Why The Mets Will Win The World Series
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Why The Mets Will Win The World Series

It's finally the year for the Amazin' Mets to live up to their name

Why The Mets Will Win The World Series

It was Wednesday night. The New York Mets were playing at home against the San Diego Padres. Wilmer Flores, the Mets’ shortstop, was coming up to the plate in the bottom of the seventh inning. And something unusual happened. The crowd stood up and applauded.

If you don’t follow baseball, I’m going to let you in on a little secret: players don’t generally get applauded when they step up to bat. However, this was no usual scenario. Through the magic of Twitter, the majority of fans at the game had found out that Flores had been traded to the Milwaukee Brewers as part of a deal for the outfielder Carlos Gomez.

Flores proceeded to ground out, then got another ovation as he walked to the dugout. He took the field in the top of the eighth, his red and puffy eyes revealing his distressed emotional state as he wiped the tears out of his eyes with his glove. He was eventually taken out of the game, and that was that.

Immediately after I had learned about the trade, I started to write this very article about how the Mets were now contenders in the National League. But then, not two hours after the game ended and in a fashion that befits the ever-disappointing Mets, it was announced the trade would not go through due to injury complications of the ostensibly healthy Gomez. Angrily, I deleted everything I had written and started a new article about how the Mets had let down their fans yet again.

It was only fitting that on Friday afternoon, the Mets announced that they had finalized another trade, this time with the Detroit Tigers for outfielder Yoenis Cespedes. After waiting the now-obligatory amount of time until I was sure that this trade was official, I recommenced my article about how, dare I say it, the Mets might actually contend for a World Series title.

Mets fans under 30 years old, in case you don’t know what that means, you somehow have the chance to be the best team in baseball. I know, I can’t believe it either. But it’s true. For the first time since 1986, the Mets might actually win the World Series. Although, if we’re being honest, it was really the Red Sox who lost that series more than the Mets winning it. Just ask Bill Buckner.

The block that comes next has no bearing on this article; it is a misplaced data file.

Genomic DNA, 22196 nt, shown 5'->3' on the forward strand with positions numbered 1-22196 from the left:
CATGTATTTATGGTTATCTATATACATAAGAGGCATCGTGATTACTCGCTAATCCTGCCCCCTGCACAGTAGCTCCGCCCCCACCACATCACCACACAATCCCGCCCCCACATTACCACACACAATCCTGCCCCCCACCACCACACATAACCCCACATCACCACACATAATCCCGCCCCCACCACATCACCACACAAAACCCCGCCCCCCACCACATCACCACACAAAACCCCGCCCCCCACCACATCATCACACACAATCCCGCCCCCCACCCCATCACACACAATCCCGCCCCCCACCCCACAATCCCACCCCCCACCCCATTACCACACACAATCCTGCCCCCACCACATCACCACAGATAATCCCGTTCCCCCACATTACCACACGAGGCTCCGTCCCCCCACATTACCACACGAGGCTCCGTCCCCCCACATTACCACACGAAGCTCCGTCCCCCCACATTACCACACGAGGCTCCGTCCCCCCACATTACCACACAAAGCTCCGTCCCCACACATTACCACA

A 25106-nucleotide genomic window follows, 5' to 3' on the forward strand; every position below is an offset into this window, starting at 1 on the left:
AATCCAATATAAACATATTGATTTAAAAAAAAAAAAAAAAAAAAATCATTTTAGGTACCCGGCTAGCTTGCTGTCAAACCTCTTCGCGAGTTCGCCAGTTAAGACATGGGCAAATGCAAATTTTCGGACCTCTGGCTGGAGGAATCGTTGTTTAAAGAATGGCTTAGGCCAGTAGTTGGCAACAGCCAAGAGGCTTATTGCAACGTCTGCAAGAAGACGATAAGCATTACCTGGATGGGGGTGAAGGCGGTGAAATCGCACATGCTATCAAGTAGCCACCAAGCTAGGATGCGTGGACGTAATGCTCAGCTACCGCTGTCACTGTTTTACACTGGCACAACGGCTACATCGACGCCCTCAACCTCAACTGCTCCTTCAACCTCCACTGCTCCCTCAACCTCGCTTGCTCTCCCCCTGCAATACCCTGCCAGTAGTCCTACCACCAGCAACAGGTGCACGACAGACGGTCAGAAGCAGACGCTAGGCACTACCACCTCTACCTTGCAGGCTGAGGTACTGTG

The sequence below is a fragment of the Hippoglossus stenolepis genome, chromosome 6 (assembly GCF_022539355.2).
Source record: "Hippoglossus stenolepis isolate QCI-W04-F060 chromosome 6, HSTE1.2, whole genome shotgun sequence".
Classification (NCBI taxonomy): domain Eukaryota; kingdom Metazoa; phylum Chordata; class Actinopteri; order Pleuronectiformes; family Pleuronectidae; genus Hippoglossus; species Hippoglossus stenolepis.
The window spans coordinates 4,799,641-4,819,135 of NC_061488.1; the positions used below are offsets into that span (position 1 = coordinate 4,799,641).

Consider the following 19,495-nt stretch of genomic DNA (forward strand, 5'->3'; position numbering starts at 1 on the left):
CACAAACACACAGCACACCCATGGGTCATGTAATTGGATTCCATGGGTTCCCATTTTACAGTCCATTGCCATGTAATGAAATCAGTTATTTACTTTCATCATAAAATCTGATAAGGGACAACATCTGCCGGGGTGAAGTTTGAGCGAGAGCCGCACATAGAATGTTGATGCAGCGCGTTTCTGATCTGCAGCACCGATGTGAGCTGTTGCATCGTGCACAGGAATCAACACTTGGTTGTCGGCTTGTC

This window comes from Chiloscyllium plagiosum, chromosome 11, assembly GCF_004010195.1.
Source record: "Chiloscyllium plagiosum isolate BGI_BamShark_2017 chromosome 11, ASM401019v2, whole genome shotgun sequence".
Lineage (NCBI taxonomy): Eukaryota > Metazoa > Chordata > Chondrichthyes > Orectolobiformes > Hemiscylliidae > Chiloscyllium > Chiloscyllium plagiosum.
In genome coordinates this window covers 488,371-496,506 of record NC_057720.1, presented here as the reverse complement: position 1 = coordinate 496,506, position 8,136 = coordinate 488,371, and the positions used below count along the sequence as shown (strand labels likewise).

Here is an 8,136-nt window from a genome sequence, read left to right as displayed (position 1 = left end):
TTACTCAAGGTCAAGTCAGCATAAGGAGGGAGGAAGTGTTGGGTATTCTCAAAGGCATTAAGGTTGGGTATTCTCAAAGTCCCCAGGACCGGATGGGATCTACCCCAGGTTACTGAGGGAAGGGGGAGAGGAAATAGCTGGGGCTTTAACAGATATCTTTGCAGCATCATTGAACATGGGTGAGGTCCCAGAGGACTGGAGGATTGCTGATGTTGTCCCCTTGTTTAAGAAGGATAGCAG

But this year can be different. For one thing, the Mets already have one of the best starting rotations in baseball. Matt Harvey, Jacob deGrom, Noah Syndergaard, and Steven Matz would more than likely make up a playoff rotation for the Mets, who are 32-22 in games started by those pitchers for a .593 winning percentage. This percentage is higher than any team in the National League except for the Cardinals, and would be the third highest in all of baseball. As a whole, their starting rotation has the sixth-best ERA in baseball, as well as the sixth-best FIP (Fielding Independent Pitching, a statistic used to estimate what a pitcher’s ERA should be without luck involved). Plus, their pitchers can do this:

Then there’s the Mets’ defense, which has been another strong point for the team this year. According to Fangraphs, the Mets have the seventh-best defense in baseball and the fourth-best in the National League. And that was before they acquired Cespedes from the Tigers, who, evidently, is pretty good on defense. If you take the Mets’ previous defensive value in left field and replace it with Cespedes’, they become the third-best defensive team and the best in the National League. Going by UZR (Ultimate Zone Rating), another commonly used defensive statistic, the Mets would actually be second best in all of baseball. If you don’t believe the impact Cespedes can provide, just check out this throw:

If you haven’t been following the Mets all year, you’re probably thinking, “If the Mets have such great pitchers and defenders, why are they performing so badly?” And if you have been following the Mets all year, you would hang your head in shame and answer, “Because they can’t hit.” And then you’d put a bag over you head and show them this, which shows that the Mets are currently worst in baseball in three commonly cited hitting statistics: batting average, OPS (On-base percentage Plus Slugging percentage), and wOBA (weighted On-Base Average, an all-encompassing statistic used in sabermetrics).

The silver lining here is that there’s nowhere to go but up. And that seems to be where the Mets are heading. The new acquisition, Cespedes, has a .354 wOBA this season, better than all but one Mets player this year. That one player happens to be catcher Travis d’Arnoud, who has only played 20 games this season and just returned from the disabled list on July 31. Third on the Mets in terms of wOBA is David Wright, who has only played in eight games this year and should be returning from the disabled list sometime in the coming weeks. With these three additions, the Mets should go from being the worst offensive team in baseball to an average one. Coupled with elite pitching and defense, an average offense might be all it takes for the Mets to win that elusive World Series.

The Mets, clearly, are in a great position to succeed this year. Even if the statistics don’t persuade you, perhaps this will. Wilmer Flores, the man who was almost traded, and who cried at the thought of leaving the team that signed him, hit a walk-off home run Friday night after the trade deadline had passed to give the Mets the win in the 12th inning. If that doesn’t show it’s meant to be, I don’t know what does.

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This article has not been reviewed by Odyssey HQ and solely reflects the ideas and opinions of the creator.

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